The President’s formative years are well documented, but only now are his mother’s exploits in Indonesia coming to light, reports Judith Kampfner
The shadow puppeteer flicks his wrist as he beats a stumpy stick against a wooden box and begins a dramatic introduction to a story about Kunti, a mother who fights for social justice. This is Pucung, a remote Indonesian village where skeletal leather puppets, some of Indonesia’s best-known handicrafts, are made. The character has a mass of black hair. Ann Dunham, too, was famous for her shock of black hair, which she claimed came from a trace of Cherokee blood in her veins. Barack Obama’s mother also did more for social justice in her adopted Indonesia than her son’s accounts suggest.
“What is best in me, I owe to her,” the 44th US President acknowledged in the second edition of his memoir Dreams From My Father. But Dunham has been little more than a footnote in his extraordinary story. In the preface, Mr Obama wrote: “She travelled the world, working in the distant villages, helping women buy a sewing machine or a milk cow or an education that might give them a foothold in the world’s economy.”
But he chose to highlight a dreaminess in his mother. “She gathered friends from high and low, took long walks, stared at the moon and foraged through local markets for some trifle, a scarf or stone carving that would make her laugh or please the eye.” There is more than a hint of superficiality; a sense that his mother was a hippy chick.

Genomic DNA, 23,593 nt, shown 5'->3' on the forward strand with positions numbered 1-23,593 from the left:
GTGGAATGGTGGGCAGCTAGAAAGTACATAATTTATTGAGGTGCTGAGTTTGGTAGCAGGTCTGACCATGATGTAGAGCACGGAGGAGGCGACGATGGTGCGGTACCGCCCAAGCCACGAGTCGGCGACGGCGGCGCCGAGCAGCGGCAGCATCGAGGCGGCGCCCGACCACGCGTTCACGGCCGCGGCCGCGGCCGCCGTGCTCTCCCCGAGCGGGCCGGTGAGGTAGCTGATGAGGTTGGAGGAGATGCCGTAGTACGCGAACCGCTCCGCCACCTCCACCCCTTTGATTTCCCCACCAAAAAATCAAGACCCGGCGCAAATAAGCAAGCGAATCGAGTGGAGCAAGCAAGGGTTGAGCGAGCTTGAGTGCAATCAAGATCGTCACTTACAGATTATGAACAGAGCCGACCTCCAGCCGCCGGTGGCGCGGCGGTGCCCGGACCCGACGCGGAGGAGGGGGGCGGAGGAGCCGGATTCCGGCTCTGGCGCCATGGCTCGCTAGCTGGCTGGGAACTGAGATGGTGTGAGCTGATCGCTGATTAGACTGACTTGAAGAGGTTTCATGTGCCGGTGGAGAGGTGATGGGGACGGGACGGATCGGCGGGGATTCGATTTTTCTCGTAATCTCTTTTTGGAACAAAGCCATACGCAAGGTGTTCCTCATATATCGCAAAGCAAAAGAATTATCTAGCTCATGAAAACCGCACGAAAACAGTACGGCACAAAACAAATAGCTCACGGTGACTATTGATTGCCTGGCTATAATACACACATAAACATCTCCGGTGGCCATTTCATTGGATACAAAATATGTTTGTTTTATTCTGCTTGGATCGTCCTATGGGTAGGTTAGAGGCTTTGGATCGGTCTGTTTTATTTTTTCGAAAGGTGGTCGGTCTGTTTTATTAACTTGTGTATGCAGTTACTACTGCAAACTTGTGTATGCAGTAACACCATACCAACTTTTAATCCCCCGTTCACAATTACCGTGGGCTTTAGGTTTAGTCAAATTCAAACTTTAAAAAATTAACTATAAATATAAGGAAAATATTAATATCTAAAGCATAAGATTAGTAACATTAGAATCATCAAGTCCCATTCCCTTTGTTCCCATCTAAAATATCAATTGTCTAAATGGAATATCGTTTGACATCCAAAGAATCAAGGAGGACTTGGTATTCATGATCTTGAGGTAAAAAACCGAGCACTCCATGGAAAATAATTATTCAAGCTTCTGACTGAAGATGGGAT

What Mr Obama’s narrative omits is any detail of how Ann Dunham was an economic anthropologist and that for 30 years she devoted herself to studying rural enterprise in Indonesia. She took on projects as a development officer with the Ford Foundation, the US Agency for International Development and the Asian Development Bank, pioneering micro-credit projects that extended small loans to the rural poor.
Dunham’s legacy both as a scholar and a mother whose influences would shape her son will finally receive wider prominence later this year when her PhD treatise, which took 14 years to complete, is published by Duke University Press. A feature-length movie about her life, Stanley Ann Dunham: A Most Generous Spirit, goes into production next year.
“She wanted to know why people do things and how they do what they do – applied anthropology,” says Alice Dewey, Dunham’s PhD supervisor. “She was the hardest-working person I have ever met. When she came down to breakfast, she had already been working for four hours.”
But Dunham was more than an academic. In Indonesia, she supported radical groups opposed to the military dictatorship. She was an activist, an adventurer, a supporter of traditional arts and culture, a teacher,and a development worker. The country today is a world leader in micro-credit. “She was a pioneer,” says Adi Sasono, chairman of the Co-operative Council of Indonesia, who watched her micro-finance achievements. “She was an orang besar [great person]. In Obama’s books and speeches, I see the same sensitivity, the same concern for common people and for justice.”
Dunham was born in Kansas in 1942 and named Stanley Ann because her father had wanted a boy. The family moved to Hawaii where she met her first husband, Barack Obama Snr, at university. After their brief marriage ended, Dunham returned to complete her anthropology degree and met Lolo Soetoro, an Indonesian student who would become her second husband.
The young mother, aged 24, and six-year-old Barack arrived in Jakarta to join Soetoro at a difficult time. The Muslim nation was in turmoil after the bloody coup in 1965 that brought General Suharto to power. But Dunham knew she wanted to pursue her studies and Indonesia, with its plethora of islands and languages, is a social anthropologist’s paradise. According to friends, she spoke fluent Bahasa Indonesian (the national language) and some Javanese. She was an amateur weaver fascinated by textiles, who amassed a significant collection of batik cloths.